The downside of the new system is that the charge lasts for just a third as long as fully charged, traditional/conventional handset batteries do presently. Doron Myersdorf fully accepts the current limitation, says it will improve in later iterations and expects that by 2018 the length of charge will be the same as for today's conventionally powdered handsets. He is sure that despite the current shorter talk and standby period, the ability to recharge a device, in just a minute, more than compensates for the drawback.

He says, "Once you have what is to all intents and purposes an unlimited battery life - and really that is what we are offering - phone usage will change. You can have new power-hungry apps and services that today will drain a conventional battery all to quickly."

Prototypes of the StoreDot system are under trial now. They weigh the same as today's batteries. The display of handset with StoreDot fitted shows a dial with a second-by-second countdown dial as the device recharges. Myersdorf claims that most users will only have to recharge their handsets once a day, during the day, whilst heavy users may have to recharge twice. But, as he points out, "That's just two minutes a day rather than several hours overnight."

To date, StoreDot has received US$48 million from a variety of backers, one of whom is known to be Samsung of Korea.

StoreDot calculates that it will cost manufacturers about US$40 to embed the new technology in a handset and Doron Myersdorf says his company is already in negotiations with 15 handset makers around the globe. He is confident that production will go ahead and that the company will have signed "at least one or two agreements" by late this year and expects the first phones fitted with the new battery system to be on retail shelves in time for Christmas 2016.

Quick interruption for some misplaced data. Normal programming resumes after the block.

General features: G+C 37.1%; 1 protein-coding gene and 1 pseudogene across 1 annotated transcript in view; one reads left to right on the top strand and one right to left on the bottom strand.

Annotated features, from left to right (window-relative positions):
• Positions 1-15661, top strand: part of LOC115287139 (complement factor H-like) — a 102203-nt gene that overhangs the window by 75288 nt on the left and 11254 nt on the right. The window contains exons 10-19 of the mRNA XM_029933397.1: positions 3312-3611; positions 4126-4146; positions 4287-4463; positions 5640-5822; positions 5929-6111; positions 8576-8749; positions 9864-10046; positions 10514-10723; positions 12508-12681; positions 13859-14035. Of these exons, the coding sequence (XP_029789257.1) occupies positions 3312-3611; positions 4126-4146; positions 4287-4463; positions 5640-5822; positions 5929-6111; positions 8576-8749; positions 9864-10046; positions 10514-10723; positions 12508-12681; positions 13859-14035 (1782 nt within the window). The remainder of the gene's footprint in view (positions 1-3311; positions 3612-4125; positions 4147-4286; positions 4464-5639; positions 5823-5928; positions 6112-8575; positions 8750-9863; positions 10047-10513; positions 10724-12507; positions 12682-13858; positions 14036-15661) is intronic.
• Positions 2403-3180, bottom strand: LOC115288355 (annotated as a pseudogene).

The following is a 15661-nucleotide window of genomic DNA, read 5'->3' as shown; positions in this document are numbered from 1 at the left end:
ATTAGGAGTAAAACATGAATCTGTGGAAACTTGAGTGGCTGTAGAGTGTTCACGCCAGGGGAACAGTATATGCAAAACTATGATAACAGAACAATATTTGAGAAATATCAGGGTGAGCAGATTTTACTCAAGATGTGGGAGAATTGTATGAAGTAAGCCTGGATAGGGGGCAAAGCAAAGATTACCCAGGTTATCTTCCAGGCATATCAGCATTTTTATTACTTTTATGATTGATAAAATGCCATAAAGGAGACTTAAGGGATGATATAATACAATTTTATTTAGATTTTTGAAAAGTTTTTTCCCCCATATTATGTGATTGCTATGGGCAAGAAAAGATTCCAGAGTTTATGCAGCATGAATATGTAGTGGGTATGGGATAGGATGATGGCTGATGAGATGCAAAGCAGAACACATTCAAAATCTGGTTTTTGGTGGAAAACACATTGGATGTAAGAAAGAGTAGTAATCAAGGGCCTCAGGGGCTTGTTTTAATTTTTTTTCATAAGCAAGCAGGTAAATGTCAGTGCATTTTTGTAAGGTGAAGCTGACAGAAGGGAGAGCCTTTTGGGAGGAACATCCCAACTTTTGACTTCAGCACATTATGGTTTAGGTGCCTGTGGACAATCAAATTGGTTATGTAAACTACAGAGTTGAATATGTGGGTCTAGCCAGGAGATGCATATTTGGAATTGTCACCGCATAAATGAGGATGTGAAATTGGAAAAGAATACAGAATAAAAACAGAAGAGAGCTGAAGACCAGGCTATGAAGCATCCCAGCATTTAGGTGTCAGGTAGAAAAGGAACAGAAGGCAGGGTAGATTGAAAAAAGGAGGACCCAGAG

No retrofitting

That might seem aeons away in the constantly transmuting and evolving mobile comms industry but Myersdorf says that's the way it has to be because the new system cannot be retrofitted to current handset designs.

He says, "The problem is that there needs to be a sequence of developments which need to take place in parallel to what we at StoreDot are doing. These are specially designed smartphones based around our charger and international certification that the new embedded batteries are compliant with all the world's safety regimes and requirements.

StoreDot says it has commissioned research that shows 30 per cent of current smartphone owners would be willing to pay up to $50 more for a handset able to charge in a single minute. The plan is to capture a two per-cent market share in Year 1 and six per cent in Year 2.

However, he also admits that, although StoreDot owns a range IPR and patents pertaining to the new charging system, the company is too small to "make it happen" all on its own. He adds, "If one of the big guys feels, as we do, that this is an industry game-changer, they can make it happen.

StoreDot also says that although it's current focus is on smart phones the fast-charge technology could also be used to improve the range and thus the appeal of electric cars. The company claims that its technology would allow an electtric car to power-up from zero in just five minutes and that the short charge would permit a driving distance of 150 miles at 55 miles per hour.